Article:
Lung biopsies were taken from 30 children aged three months to 15 years (median, 11 months) who had pulmonary hypertensive congenital heart disease and were living at an altitude of 1750 meters. They had either a ventricular septal defect and/or patency of the arterial duct, atrioventricular septal defect or complete transposition with a ventricular septal defect. Biopsies were studied using quantitative morphometric light microscopic techniques. All patients with a ventricular septal defect with or without patency of the arterial duct showed a significant increase in mean percentage arterial medial thickness of both pre- and intraacinar pulmonary arteries compared with those of normal children of similar age living at sea level (p<0.001 for both pre- and intraacinar vessels) and with children with a ventricular septal defect living at sea level (p<0.001 for both pre- and intraacinar vessels). Extension of muscle to more peripheral pulmonary arteries was also greater. Intimal proliferation and fibrosis was seen in 10 patients, in three of whom it was severe. Intimal proliferation occurred more frequently than in children with a ventricular septal defect living at sea level. The findings were similar in patients with atrioventricular septal defect and complete transposition with ventricular septal defect. These findings suggest that patients with congenital heart disease who live at a relatively high altitude develop pulmonary vascular disease more rapidly than do those living at sea level.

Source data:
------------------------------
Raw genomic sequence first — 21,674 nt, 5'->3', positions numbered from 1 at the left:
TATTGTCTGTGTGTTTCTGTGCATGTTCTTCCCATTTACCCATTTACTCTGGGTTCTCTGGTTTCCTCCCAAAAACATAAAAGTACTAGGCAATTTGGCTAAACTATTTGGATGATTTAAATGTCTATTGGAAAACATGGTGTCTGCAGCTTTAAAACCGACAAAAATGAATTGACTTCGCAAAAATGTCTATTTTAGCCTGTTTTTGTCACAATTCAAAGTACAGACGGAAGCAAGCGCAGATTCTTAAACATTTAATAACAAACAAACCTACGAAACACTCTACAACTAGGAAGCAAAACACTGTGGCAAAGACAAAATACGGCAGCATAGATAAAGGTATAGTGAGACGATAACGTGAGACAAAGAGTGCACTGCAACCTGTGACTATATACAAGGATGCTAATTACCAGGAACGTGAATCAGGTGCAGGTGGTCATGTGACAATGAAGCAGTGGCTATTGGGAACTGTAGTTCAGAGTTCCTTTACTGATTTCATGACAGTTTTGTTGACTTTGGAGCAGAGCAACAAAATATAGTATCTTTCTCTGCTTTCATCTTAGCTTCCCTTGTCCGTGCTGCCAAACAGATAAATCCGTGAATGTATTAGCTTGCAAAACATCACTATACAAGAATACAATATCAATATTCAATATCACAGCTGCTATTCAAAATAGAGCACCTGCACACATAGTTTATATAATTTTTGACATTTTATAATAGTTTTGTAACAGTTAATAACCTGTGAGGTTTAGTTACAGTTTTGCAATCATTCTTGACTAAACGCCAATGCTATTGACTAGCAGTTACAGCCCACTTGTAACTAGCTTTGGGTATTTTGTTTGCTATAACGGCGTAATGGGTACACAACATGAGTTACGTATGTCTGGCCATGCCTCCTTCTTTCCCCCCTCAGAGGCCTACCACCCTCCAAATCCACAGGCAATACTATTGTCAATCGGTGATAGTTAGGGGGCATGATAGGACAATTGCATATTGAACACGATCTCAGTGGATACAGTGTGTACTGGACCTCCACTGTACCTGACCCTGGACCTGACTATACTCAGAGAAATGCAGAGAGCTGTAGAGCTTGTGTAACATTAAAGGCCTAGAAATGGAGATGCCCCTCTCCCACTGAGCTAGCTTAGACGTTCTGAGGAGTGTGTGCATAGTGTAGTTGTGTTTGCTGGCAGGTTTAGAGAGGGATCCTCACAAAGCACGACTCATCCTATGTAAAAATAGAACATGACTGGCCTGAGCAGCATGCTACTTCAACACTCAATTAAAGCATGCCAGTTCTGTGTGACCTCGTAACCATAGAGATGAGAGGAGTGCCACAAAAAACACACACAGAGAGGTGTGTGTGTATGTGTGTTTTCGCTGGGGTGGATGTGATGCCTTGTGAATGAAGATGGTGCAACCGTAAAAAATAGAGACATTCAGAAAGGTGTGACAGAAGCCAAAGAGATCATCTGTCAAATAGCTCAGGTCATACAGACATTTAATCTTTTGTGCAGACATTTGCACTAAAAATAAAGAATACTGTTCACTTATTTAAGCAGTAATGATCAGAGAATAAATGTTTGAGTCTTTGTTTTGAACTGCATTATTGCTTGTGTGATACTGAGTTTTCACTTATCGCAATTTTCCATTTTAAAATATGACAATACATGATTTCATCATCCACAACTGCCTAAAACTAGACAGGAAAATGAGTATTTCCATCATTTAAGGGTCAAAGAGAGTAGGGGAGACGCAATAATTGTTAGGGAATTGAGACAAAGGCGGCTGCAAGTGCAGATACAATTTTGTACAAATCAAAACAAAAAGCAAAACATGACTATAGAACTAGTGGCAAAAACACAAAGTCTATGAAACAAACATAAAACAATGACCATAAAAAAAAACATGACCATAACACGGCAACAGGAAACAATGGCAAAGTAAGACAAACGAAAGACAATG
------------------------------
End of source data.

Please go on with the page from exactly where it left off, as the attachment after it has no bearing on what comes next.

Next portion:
- congenital heart disease
- high altitude
- Pulmonary vascular disease
ASJC Scopus subject areas
- Pediatrics, Perinatology, and Child Health
- Cardiology and Cardiovascular Medicine